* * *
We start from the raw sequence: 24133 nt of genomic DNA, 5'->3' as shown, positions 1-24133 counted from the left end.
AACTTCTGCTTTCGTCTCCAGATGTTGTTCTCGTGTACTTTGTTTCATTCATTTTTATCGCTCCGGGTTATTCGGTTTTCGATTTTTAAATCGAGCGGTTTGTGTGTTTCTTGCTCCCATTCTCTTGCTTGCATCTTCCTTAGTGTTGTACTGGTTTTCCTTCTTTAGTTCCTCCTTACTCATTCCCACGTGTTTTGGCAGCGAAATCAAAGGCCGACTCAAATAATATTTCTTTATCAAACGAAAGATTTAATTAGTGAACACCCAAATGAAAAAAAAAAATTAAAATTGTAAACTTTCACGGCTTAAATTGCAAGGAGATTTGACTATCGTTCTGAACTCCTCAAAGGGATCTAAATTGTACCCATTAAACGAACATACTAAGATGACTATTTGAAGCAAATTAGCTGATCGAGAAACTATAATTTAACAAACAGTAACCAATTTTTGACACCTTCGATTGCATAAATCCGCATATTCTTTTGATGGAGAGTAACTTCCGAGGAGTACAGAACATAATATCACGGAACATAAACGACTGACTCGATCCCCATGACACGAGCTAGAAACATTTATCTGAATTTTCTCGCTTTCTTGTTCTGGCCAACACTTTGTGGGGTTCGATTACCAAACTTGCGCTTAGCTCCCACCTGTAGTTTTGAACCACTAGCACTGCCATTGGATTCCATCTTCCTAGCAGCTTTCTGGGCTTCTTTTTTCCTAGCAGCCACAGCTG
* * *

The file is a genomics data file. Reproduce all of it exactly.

We start from the raw sequence: 24133 nt of genomic DNA, 5'->3' as shown, positions 1-24133 counted from the left end.
AACTTCTGCTTTCGTCTCCAGATGTTGTTCTCGTGTACTTTGTTTCATTCATTTTTATCGCTCCGGGTTATTCGGTTTTCGATTTTTAAATCGAGCGGTTTGTGTGTTTCTTGCTCCCATTCTCTTGCTTGCATCTTCCTTAGTGTTGTACTGGTTTTCCTTCTTTAGTTCCTCCTTACTCATTCCCACGTGTTTTGGCAGCGAAATCAAAGGCCGACTCAAATAATATTTCTTTATCAAACGAAAGATTTAATTAGTGAACACCCAAATGAAAAAAAAAAATTAAAATTGTAAACTTTCACGGCTTAAATTGCAAGGAGATTTGACTATCGTTCTGAACTCCTCAAAGGGATCTAAATTGTACCCATTAAACGAACATACTAAGATGACTATTTGAAGCAAATTAGCTGATCGAGAAACTATAATTTAACAAACAGTAACCAATTTTTGACACCTTCGATTGCATAAATCCGCATATTCTTTTGATGGAGAGTAACTTCCGAGGAGTACAGAACATAATATCACGGAACATAAACGACTGACTCGATCCCCATGACACGAGCTAGAAACATTTATCTGAATTTTCTCGCTTTCTTGTTCTGGCCAACACTTTGTGGGGTTCGATTACCAAACTTGCGCTTAGCTCCCACCTGTAGTTTTGAACCACTAGCACTGCCATTGGATTCCATCTTCCTAGCAGCTTTCTGGGCTTCTTTTTTCCTAGCAGCCACAGCTG